Protestors gather in front of Vandenberg Air Force Base on Sunday.
Ian Gonzaga

As reports circulate that Washington is ramping up short- and medium-range missile defense in the Persian Gulf — a move thought to put pressure on an increasingly recalcitrant Iran — Vandenberg Air Force Base hosted the test launch of a long-range, Ground-Based Interceptor (GBI) missile at about 3:40 p.m. on Sunday. As the organization responsible for research, development, and acquisition for missile defense, the US Missile Defense Agency (MDA) has run 13 GBI tests prior to Sunday’s, eight of which successfully intercepted incoming target missiles fired from across the Pacific.

While the launch went off without a hitch, a problem with the sea-based X-band radar caused the GBI to miss its target. Officials said that only one radar station was used for the test; the test itself cost $125 million. The launch, scheduled for few weeks ago, had been cancelled due a series of storms that racked much of the state for nearly a week. An MDA spokesman explained that running the test launch in inclement weather reduces the reliability of the missile system’s remotely-operated, self-destruct mechanism, a feature he said is crucial for safety during testing scenarios.

On the ground outside of Vandenberg’s main gates, there was little about the sunny weather to suggest that any problem had occurred with the missile launch.

But, there was a problem of a different sort brewing: Shortly after 1:00 p.m., eleven protesters showed up at the well-established protesting spot next to the base’s main entrance, holding signs that opposed the missile defense program. According to MacGregor Eddy, one of the protest organizers, the group had complied with base rules on protests. Two weeks’ ahead of time, they had purportedly notified base officials of their intent to protest. Once they got there, everyone allegedly stayed on the outside of a thick, green line painted on the sidewalk — a well-established demarcation boundary that has led to numerous protester arrests in the past.

However, when base security officers came out to request that all eleven protesters show government-issued identification, the trouble began. Eight of them refused, and after being given a few minutes to comply with the directive, were put in plastic handcuffs and detained in the base visitors’ center a short distance away. “We weren’t even cheering — we were quietly holding signs,” said Scott Fina, one of the detained protesters. “They knew our group and they knew we were orderly people.” Eddy and Dennis Apel — who spent two months in federal prison after drizzling his own blood on Vandenberg’s entrance sign in protest of the Iraq War in 2003 — had already been issued letters banning them from base property during previous protests, and were charged with trespassing. The other six were charged with violation of a security regulation, which carries the possibility of a $5,000 fine and up to a year in prison.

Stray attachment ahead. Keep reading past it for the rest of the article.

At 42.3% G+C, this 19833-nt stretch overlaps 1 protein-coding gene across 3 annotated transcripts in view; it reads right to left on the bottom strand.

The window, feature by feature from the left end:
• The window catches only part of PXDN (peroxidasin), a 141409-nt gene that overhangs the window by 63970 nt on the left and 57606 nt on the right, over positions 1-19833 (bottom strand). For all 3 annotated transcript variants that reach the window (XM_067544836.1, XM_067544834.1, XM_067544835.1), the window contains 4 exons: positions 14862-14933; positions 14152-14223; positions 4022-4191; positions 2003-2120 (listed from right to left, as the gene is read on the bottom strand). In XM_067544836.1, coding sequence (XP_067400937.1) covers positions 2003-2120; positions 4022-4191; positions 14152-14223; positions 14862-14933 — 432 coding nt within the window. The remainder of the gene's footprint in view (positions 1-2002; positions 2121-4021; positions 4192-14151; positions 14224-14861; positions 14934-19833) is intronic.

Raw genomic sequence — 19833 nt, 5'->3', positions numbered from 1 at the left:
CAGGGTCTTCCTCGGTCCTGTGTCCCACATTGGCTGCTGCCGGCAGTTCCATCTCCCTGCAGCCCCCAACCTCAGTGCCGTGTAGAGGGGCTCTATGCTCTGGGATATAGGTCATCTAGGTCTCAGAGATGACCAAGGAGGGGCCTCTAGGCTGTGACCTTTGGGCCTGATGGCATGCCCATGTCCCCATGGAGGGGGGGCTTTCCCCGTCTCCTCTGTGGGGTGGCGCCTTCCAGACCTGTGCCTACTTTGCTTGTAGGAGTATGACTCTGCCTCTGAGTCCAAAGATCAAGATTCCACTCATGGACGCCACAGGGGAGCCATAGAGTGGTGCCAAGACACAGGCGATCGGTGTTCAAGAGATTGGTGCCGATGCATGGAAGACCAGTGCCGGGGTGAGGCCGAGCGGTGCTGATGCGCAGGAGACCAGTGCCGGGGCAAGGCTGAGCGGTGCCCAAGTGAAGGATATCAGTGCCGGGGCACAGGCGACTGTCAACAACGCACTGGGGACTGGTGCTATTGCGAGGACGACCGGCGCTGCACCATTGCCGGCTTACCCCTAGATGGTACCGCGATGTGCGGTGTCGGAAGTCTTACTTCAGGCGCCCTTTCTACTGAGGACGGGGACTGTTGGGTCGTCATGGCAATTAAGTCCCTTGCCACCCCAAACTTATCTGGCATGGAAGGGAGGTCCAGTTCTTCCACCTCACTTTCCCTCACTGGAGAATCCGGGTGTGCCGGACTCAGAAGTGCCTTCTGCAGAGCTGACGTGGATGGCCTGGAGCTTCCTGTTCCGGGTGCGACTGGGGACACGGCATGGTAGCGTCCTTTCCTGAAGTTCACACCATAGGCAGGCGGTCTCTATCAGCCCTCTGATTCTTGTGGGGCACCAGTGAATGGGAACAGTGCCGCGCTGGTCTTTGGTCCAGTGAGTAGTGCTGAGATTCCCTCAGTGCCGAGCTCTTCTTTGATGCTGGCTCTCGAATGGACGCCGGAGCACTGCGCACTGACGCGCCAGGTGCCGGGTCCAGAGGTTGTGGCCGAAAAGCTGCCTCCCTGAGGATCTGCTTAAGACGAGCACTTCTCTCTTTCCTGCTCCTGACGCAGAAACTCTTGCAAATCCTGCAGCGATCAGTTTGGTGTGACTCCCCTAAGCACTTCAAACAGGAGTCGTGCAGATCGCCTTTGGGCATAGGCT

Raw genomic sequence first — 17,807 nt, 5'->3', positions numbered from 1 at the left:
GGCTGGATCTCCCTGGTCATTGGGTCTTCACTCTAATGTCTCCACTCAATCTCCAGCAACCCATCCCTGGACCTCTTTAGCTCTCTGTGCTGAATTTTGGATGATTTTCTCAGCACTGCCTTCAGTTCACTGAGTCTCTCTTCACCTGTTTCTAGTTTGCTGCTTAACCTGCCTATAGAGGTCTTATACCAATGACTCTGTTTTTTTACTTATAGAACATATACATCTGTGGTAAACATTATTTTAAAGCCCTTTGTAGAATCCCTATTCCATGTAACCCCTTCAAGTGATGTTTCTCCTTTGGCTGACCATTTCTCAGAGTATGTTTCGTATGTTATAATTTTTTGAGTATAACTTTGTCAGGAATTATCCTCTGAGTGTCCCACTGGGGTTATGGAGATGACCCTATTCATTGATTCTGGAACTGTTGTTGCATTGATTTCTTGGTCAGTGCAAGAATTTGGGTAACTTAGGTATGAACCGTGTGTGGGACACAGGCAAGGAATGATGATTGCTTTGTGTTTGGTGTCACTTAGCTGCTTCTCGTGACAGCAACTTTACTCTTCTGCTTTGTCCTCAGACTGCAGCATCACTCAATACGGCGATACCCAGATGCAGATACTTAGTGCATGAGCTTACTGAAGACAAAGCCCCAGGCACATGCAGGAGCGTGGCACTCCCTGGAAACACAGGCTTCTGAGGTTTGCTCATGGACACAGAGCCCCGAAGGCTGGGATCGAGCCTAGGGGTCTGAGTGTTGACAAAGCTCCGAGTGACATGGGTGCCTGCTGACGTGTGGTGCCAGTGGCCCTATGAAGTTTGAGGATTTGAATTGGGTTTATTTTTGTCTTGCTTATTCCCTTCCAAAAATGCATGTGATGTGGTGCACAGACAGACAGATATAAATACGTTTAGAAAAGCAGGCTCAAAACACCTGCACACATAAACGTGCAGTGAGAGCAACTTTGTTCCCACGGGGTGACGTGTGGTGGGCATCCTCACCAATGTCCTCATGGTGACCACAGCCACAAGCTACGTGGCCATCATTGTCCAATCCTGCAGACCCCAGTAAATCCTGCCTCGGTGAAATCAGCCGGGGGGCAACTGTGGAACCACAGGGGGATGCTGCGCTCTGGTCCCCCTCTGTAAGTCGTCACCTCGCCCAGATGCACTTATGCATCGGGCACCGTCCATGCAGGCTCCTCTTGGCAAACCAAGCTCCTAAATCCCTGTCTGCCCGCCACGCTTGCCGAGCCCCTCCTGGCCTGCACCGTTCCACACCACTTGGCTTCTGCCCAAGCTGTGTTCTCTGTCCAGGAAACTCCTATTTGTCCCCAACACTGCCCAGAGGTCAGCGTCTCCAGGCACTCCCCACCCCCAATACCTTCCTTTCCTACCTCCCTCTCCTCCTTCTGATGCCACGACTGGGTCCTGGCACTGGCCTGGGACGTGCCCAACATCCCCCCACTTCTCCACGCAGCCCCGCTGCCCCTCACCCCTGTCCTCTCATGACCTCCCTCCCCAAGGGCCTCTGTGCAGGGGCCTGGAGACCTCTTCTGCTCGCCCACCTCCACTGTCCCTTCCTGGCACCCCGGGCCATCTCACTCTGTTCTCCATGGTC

Of the remaining three participants in the protest, one volunteered to show identification, and the other two left. Judy Evered, an octogenarian, complained that military police treated her roughly when she was handcuffed, causing shoulder pain. Lieutenant Colonel Joseph Milner, commander of Vandenberg’s 30th Security Forces Squadron, said that his staff called medical professionals who then transported Evered to Lompoc Hospital. Another protestor, Mary Becker, said that over the past few months, more aggressive behavior by Vandenberg’s security forces has been intimidating. “I’ve been going to Vandenberg once a month for the past three years,” she said. “It’s like [base authorities] just want to get rid of us.”

Aside from their opposition to the missile defense test taking place, Eddy and others contended that their First and Fourth Amendment Rights were violated as a result of the ID checks and subsequent disintegration of the protest. Lt. Col. Milner countered that the ID regulation was clearly spelled out in a rule sheet sent to protest organizers long before the launch. “Our purpose here is to protect American’s rights, and one of those is the right to protest,” he said, adding that he sees neither the protests nor the arrests as problems. “We’re not against them coming out and protesting, we just want them to follow the rules while they’re here.”

During an actual operational scenario, said MDA spokesman Richard Lehner, a variety of radar stations would be used to guide a GBI toward its target, including a sea-based, X-band radar in the Pacific Ocean, portable X-band units in Japan and Israel, and conventional early warning radar stations in Alaska, California, the United Kingdom, and Greenland which have been outfitted with special purpose missile defense sensors. There are currently 24 GBIs at Ft. Greely, Alaska, and three at Vandenberg, but Lehner said that more than two-thirds of the missile defense budget — which stands at $7.7 billion for 2010 — is spent on short- and medium-range missile defense batteries.

A recent public discussion by current US Central Command leader General David Petraeus indicated that in addition to missile batteries being placed at classified locations around the Middle East, Aegis missile cruisers are also being kept on constant patrol in the Persian Gulf. While Iran possesses a long-range missile (like the Shahab 3, against which short- and medium-range defense missiles would be ineffective), US military commanders and analysts have expressed doubt that they have the technology to deploy nuclear warheads on that platform.


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